Tuesday morning, Mayor John Tory said most city services will proceed as normal today. Non-essential city services closed at 2 p.m.

Despite an influx of complaints about snow removal services following a brutal late-January storm, Tory said he was confident the city would be able to handle this bout of weather.

“I don’t think you’ll see a big difference. We have established practices that work quite well,” he said.

“I think today will be dealt with a full armada of trucks and salters and plows and we will do the very best we can. I know our staff is up to that job.”

Tory called for a review of winter operations in the city earlier this month, in light of residents’ complaints.

The review will look at “longer term questions,” he said Tuesday, including the threshold for declaring a major snow event and best practices for dealing with certain quantities of accumulation.

“I think those things merit being looked at from time to time, so we’re going to do that,” he said.

“I hope if we have the cooperation of people who act responsibly and safely and not drive their cars if they don’t have to, and frankly stay home… A lot of kids are staying home from school today. I hope everybody acts that way and we’ll get through this fine.”

“It’s a snow storm. We’ve had this before and we’ll have them again.”

Many GTA university and college campuses closed

  • The University of Toronto - Mississauga is closed.
  • University of Toronto – Scarborough is closed
  • York University is closed and all university operations suspended. Classes scheduled for today are cancelled and exams postponed.
  • Ryerson University is closed today.
  • All Humber College campuses and the University of Guelph-Humber are closed today.
  • Seneca College is closed
  • Centennial College is closed, as are the college’s child care centres
  • George Brown College is closed
  • All Georgian College campuses are closed and classes are cancelled.
  • OCAD University has cancelled all classes and activities.

Flights and transit impacted

Travellers who are scheduled to fly today should also prepare for cancellations and heavy delays.

As of 6 p.m., 34 per cent of all arriving and departing flights at Toronto Pearson International Airport had been cancelled.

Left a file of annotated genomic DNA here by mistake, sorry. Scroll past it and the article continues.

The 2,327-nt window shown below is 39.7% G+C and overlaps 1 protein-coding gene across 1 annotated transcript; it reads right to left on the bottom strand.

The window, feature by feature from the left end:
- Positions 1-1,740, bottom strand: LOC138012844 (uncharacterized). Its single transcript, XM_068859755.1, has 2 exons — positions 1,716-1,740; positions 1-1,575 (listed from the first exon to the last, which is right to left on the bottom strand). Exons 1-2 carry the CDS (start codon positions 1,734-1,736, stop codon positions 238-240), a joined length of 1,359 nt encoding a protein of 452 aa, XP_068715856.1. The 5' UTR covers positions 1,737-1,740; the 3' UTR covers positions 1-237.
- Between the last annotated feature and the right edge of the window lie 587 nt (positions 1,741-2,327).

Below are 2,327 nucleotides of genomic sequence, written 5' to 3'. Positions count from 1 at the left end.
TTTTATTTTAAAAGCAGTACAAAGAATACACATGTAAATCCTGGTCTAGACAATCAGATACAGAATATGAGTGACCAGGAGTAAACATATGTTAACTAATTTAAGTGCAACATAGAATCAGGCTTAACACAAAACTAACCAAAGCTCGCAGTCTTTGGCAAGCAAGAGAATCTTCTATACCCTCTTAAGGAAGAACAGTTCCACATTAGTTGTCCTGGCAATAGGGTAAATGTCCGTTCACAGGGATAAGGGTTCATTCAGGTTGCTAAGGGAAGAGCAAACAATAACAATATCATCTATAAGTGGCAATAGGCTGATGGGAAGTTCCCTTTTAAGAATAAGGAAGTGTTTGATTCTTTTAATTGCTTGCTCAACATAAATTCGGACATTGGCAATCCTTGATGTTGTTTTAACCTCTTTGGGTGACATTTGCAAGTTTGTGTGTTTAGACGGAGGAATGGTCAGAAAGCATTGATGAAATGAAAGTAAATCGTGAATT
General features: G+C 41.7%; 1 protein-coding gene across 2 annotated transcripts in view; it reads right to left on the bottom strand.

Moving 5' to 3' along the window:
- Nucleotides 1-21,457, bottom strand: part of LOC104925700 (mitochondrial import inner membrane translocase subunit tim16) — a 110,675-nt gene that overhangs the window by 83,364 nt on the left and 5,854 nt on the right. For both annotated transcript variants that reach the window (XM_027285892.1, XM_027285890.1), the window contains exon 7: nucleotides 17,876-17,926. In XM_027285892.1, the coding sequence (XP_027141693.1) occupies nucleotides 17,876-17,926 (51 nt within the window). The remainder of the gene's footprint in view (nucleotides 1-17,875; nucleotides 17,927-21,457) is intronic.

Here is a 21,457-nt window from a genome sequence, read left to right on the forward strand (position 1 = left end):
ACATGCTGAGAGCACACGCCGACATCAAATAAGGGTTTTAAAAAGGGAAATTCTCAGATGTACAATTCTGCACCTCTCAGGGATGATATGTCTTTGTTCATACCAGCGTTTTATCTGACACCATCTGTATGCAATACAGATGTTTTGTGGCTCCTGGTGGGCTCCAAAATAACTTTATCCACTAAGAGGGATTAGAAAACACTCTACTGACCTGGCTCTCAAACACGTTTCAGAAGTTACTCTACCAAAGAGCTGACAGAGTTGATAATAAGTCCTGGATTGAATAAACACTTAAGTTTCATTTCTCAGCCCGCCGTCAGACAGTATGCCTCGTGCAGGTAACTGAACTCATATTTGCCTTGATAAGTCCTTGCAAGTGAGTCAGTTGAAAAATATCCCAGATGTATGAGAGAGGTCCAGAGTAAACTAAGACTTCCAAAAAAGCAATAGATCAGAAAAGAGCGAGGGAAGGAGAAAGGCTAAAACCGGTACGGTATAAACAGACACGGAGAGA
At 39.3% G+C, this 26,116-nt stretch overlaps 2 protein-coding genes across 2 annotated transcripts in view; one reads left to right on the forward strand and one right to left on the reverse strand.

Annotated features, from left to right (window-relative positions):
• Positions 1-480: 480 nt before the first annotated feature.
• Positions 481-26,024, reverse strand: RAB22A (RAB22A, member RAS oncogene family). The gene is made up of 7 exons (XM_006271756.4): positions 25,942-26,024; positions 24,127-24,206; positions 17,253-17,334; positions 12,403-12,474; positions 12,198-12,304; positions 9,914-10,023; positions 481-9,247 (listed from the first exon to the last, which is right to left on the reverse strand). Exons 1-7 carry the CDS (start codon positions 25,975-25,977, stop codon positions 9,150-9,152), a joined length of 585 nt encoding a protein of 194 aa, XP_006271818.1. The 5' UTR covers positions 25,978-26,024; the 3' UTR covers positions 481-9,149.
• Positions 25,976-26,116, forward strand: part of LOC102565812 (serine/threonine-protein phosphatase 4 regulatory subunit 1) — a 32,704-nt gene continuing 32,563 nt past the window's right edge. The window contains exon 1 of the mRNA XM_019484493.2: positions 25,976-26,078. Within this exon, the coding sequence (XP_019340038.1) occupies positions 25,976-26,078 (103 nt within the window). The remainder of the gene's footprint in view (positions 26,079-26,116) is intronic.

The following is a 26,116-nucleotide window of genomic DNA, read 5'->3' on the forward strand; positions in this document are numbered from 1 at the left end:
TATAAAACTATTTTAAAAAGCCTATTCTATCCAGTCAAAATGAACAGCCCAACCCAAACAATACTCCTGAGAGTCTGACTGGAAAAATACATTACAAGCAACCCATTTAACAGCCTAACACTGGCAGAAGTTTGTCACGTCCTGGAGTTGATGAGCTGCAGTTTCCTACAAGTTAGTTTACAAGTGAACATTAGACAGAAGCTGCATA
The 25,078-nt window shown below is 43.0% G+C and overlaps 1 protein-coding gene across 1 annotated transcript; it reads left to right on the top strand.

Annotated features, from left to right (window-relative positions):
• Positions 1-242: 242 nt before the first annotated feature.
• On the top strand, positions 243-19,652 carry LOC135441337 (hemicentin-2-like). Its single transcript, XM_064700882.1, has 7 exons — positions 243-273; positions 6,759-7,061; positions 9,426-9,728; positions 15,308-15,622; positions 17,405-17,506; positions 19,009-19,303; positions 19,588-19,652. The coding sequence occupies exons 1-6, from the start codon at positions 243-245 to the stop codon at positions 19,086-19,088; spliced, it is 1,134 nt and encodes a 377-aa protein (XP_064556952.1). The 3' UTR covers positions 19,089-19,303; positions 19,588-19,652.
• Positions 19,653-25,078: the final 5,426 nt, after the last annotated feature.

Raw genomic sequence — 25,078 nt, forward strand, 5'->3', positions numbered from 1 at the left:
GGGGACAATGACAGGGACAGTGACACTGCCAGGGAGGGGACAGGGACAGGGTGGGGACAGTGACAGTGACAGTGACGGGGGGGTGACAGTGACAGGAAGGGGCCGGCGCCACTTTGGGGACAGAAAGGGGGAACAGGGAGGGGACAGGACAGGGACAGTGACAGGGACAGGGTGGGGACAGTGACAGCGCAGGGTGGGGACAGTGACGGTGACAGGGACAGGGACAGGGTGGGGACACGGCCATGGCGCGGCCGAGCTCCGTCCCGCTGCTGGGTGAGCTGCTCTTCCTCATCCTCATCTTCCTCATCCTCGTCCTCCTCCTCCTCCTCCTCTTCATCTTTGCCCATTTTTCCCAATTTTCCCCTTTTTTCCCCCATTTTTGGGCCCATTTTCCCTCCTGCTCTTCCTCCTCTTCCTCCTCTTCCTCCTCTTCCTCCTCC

Passengers are encouraged to plan accordingly and check in with their airline.

“The combination of heavy snow and snow pellets and the high winds will result in these kinds of delays and cancellations by airlines,” Maria Ganogiannis with the Greater Toronto Airport Authority said Tuesday morning.

“We have extra crews on hand and snow clearing equipment ready and positioned to begin the snow removal process in between arrival and departures.”

As for transit, subway service on the Scarborough RT was suspended Tuesday evening due to mechanical problems. Around 8 p.m., the TTC said that all streetcar routes were impacted by the weather.

"Customers will experience delays on all lines due to freezing rain on overhead wires," the TTC said on social media.

Metrolinx had their “winter activation plan” in place in anticipation of messy morning and afternoon commutes.

A check-over of platforms and vehicles was conducted on Monday, and additional staffing has been added.

“Weather conditions are affecting service on the Lakeshore East line. Trains will run every 30 minutes to "help ensure reliability," GO Transit wrote on Twitter.

The TTC encouraged its riders to plan their commute with extra time.

De-icing has been carried out on some routes and trains and extra staff are on standby.

The TTC’s chief operating officer, Jim Ross, said the morning commute was relatively unscathed by the winter weather.

“We did overstaff by 60 buses just as insurance, because we didn’t know which way the morning was going to go,” Ross said. “We’ve been over servicing busy routes.”

“We ran service trains all night long to prepare the power rail, we have power rail heating,” he said of the Scarborough RT.

“We had one mechanical issue on a train that is not weather related, otherwise it is regular scheduled service.”

Other closures due to weather:

  • Canada Post has suspended delivery service until further notice.
  • Toronto Animal Services shelters will close at 4:30 p.m.
  • Toronto Public Library branches will be closed as of 2 p.m.
  • Toronto Police Service's records counter will be closed as of 12 p.m.